Before her many concussions, Doris Sanders was an avid athlete, who scaled mountains on all seven continents and became a member of the North and South Polar Bear clubs.

“Members of the North & South Polar Bear clubs are people who have witnesses that saw them get all the way underwater as close to each of the Poles as possible,” she said. “It’s just a fun thing and really cold!  There was ice in the water each place I went in.”

But because of medical issues, Sanders cannot exercise, so she turns to borrowing books, watching TedTalks and using the website seniorplanet.org, which has a book club, exercise videos, articles on technology skills, and a coronavirus resource guide.

“I’m taking a speed reading course, right now,” she said.

Sanders is also concentrating on being an elder vs. being elderly. “I like being an elder, and the benefits of learning to identify as an elder.”

New Habits and Hobbies

Going out to eat has been tabled during the pandemic, but our panel is relishing the time spent in the kitchen.

“I’ve been researching high-protein vegetarian meals,” Therrien said.
“I’ve lost weight relearning to cook.”

“This Covid thing has expanded my cooking horizons,” Thompson said. “I’m learning new recipes, and sharing with friends and family.”

Some other new hobbies our panel picked up during the pandemic include knife-making, birding, singing and playing chess.

“What made a big change for me is singing,” Therrien said. “Singing is good for the soul and the heart. And dancing! I just dance with my dog and girlfriend, and the world melts away even though I’m stressed.”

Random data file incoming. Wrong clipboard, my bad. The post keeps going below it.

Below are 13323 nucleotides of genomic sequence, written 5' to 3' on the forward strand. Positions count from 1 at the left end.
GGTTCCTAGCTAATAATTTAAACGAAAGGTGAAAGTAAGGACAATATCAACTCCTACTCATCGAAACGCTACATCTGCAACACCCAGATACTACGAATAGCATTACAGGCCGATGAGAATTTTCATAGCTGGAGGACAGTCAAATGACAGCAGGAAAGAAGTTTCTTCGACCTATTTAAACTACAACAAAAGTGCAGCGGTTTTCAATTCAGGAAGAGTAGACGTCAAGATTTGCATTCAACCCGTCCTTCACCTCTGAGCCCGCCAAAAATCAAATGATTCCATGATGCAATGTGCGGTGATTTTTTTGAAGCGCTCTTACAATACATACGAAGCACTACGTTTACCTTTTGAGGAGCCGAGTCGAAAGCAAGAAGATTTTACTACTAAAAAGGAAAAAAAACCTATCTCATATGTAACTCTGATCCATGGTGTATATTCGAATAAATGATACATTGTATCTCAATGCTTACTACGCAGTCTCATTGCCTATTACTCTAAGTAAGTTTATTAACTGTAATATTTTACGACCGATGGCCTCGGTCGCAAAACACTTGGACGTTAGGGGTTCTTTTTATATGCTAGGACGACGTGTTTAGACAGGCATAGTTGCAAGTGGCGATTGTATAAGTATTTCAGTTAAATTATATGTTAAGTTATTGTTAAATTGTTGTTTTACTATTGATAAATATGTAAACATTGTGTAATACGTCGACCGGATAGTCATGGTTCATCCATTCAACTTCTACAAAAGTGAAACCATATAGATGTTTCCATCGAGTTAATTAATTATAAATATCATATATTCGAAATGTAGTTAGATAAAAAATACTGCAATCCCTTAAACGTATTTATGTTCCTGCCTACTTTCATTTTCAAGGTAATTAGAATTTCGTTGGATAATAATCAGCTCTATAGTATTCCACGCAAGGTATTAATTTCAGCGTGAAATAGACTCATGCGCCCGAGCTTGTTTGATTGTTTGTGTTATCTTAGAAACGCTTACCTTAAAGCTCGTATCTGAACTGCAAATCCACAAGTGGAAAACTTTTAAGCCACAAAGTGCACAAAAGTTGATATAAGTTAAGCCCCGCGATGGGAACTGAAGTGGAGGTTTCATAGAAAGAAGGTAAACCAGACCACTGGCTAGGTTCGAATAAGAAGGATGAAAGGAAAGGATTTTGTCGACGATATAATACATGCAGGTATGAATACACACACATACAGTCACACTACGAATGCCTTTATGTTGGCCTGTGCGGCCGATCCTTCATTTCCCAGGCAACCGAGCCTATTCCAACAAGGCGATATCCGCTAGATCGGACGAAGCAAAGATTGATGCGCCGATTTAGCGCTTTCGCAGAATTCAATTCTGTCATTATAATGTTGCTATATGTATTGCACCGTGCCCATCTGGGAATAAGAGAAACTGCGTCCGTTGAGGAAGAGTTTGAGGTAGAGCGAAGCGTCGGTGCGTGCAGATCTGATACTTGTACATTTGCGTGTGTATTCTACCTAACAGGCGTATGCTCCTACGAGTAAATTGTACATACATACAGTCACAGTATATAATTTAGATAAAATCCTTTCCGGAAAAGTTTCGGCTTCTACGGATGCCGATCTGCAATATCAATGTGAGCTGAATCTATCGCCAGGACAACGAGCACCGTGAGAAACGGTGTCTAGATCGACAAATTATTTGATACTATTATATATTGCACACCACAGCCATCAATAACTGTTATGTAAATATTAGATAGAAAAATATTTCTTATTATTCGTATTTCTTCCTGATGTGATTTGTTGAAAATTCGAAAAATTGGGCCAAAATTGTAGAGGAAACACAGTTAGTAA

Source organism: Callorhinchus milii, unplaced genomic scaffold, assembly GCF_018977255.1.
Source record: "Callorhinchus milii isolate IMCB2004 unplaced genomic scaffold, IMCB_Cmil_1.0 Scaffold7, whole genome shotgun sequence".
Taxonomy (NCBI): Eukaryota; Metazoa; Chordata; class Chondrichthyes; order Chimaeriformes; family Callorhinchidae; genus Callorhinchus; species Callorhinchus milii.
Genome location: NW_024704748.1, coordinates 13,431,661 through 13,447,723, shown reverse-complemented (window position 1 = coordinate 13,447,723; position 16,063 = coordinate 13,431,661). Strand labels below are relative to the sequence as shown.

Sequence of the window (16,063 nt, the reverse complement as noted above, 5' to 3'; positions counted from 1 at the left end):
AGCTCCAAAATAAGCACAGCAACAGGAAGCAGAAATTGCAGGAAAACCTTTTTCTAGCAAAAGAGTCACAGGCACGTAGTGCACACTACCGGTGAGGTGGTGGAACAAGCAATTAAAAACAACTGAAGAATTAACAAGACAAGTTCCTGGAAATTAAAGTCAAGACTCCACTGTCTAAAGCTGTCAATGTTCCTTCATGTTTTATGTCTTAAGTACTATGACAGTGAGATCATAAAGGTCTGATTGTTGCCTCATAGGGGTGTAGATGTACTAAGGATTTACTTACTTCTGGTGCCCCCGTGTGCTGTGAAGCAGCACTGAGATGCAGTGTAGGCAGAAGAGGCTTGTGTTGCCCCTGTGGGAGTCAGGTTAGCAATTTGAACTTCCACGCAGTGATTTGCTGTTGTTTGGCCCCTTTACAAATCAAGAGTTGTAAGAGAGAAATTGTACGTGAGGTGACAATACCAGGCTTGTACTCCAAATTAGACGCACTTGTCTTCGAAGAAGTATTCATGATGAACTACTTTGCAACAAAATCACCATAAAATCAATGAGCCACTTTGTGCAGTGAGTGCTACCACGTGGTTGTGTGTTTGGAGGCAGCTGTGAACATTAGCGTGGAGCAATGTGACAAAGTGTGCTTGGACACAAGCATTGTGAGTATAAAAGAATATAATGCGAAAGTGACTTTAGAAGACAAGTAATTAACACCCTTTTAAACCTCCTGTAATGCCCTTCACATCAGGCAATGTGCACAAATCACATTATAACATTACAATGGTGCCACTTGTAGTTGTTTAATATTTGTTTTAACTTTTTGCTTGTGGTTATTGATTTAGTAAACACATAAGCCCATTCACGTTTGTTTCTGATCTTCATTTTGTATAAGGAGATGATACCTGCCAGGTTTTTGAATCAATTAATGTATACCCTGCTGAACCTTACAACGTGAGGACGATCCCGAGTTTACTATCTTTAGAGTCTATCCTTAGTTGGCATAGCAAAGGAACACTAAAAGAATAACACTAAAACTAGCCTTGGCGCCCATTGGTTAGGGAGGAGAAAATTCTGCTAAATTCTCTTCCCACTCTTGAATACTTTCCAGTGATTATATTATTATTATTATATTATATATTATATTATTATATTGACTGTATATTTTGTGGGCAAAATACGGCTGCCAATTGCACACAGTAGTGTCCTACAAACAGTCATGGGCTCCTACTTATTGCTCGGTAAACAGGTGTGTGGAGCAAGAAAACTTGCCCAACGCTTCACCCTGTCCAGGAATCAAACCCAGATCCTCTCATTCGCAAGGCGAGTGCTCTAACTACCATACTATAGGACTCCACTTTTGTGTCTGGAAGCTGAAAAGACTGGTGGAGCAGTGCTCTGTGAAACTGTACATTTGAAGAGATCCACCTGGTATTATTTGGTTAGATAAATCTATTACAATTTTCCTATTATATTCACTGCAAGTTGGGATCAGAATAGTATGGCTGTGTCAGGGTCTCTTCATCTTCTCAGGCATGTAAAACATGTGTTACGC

Doris Sanders picked up new hobbies during the pandemic, such a puzzle-making and birding.

“Puzzle-making has been great for me and my husband of 53 years,” Sanders said.

Taylor writes every day in a gratitude journal and practices yoga to help her cope with the stress of Covid-19.

Therrien’s research led him to Dr. Daniel Amen’s website where he discovered a free brain assessment test.

“It made me look at my whole life and not just the accident that caused my brain injury,” he said. “I played hockey when I was younger. I’m now discovering solutions.”

Sanders is taking a break from social media as a means of creating calm in her life.

“I quit social media because I didn’t feel any better when I got off it,” she said.

Taylor reminded all of us that we have options when using social media.

“We have a choice to look at things or scroll past it,” she said. “That’s very empowering.”

Maintaining Relationships

Being in close contact with our significant others can bring about tension and anger over little things, especially with people who are recovering from brain injuries.

“I’m renting a separate space to work and maintain my relationship,” Therrien said. “I also am mastering making amends, apologies. It’s a skill I’m learning. Because I have anger issues, sometimes I speak without thinking, and Jill takes the brunt of it. This helps to keep us together.”

“We practice patience more than before,” Sanders said of her relationship with her husband. “It’s kindness that has been the answer for us.”

Thoughtfulness, compassion and empathy seem to be the keys to surviving the pandemic as we move into the long, dark winter months. And that brings us to a famous quote that we can all use during the pandemic and afterward.

If you can be one thing, be kind.